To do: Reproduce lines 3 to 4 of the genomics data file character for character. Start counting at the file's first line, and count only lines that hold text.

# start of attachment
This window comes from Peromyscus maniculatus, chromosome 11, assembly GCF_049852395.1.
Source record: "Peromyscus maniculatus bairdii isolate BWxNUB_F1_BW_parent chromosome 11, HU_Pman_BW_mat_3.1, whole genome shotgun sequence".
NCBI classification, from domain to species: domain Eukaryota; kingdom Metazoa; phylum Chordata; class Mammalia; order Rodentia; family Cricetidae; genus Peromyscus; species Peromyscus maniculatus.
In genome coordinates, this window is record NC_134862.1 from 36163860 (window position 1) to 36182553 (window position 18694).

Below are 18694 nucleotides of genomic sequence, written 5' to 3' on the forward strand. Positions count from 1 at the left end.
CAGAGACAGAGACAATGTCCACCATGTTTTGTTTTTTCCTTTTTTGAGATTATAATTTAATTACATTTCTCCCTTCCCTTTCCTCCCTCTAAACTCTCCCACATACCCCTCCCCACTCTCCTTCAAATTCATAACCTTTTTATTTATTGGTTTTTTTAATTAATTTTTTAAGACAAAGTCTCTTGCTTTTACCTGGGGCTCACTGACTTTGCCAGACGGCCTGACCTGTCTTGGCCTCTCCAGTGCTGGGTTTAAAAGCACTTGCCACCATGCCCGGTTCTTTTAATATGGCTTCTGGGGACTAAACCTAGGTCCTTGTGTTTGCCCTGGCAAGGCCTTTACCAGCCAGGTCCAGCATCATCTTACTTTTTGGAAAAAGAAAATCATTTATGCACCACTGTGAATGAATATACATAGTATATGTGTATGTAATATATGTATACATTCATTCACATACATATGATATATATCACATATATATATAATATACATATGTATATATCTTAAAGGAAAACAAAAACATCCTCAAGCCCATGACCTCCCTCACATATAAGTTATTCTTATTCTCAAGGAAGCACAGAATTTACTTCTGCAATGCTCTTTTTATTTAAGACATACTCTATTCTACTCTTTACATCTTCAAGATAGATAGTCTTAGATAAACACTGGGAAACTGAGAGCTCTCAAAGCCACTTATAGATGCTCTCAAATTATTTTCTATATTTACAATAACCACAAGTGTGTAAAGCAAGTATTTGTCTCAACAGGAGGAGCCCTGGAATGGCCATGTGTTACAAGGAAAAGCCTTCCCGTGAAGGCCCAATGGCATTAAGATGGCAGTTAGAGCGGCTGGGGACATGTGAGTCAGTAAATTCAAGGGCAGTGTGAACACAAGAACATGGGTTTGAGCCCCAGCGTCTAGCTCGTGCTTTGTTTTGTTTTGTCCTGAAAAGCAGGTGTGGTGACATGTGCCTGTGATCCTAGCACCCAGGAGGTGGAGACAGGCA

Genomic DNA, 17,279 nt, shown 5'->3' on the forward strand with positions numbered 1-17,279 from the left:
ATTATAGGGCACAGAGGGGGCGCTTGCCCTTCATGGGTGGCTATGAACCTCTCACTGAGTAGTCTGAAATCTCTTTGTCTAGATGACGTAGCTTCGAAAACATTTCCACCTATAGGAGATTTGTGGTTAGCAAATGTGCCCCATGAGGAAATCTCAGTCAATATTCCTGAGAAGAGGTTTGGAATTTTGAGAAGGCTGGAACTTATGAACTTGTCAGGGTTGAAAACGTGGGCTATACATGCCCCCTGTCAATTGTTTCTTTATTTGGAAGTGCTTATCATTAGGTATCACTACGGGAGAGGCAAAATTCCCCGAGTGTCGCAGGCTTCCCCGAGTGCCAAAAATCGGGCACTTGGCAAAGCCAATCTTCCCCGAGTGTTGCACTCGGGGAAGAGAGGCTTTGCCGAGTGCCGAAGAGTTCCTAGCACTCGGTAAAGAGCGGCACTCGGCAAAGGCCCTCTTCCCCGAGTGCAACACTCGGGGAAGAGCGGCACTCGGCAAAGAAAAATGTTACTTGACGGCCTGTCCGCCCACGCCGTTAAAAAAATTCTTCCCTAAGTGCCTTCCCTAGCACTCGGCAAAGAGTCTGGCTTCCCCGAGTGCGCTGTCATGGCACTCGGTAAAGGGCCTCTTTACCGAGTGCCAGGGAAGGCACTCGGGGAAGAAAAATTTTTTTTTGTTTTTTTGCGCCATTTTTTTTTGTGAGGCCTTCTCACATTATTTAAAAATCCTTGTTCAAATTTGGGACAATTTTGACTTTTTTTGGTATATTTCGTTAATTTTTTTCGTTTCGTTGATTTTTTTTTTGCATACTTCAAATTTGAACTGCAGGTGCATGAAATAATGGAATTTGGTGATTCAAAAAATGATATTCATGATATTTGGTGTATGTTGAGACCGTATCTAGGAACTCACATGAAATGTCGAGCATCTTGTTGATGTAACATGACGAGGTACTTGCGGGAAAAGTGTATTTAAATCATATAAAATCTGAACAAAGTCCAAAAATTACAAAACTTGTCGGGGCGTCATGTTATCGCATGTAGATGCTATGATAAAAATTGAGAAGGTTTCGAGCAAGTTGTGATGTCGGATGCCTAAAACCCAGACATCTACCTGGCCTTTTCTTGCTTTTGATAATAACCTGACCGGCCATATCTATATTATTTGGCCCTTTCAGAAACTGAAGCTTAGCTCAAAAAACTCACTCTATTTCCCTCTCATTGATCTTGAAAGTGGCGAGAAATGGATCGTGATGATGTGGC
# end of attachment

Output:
NCBI classification, from domain to species: domain Eukaryota; kingdom Metazoa; phylum Chordata; class Mammalia; order Rodentia; family Cricetidae; genus Peromyscus; species Peromyscus maniculatus.
In genome coordinates, this window is record NC_134862.1 from 36163860 (window position 1) to 36182553 (window position 18694).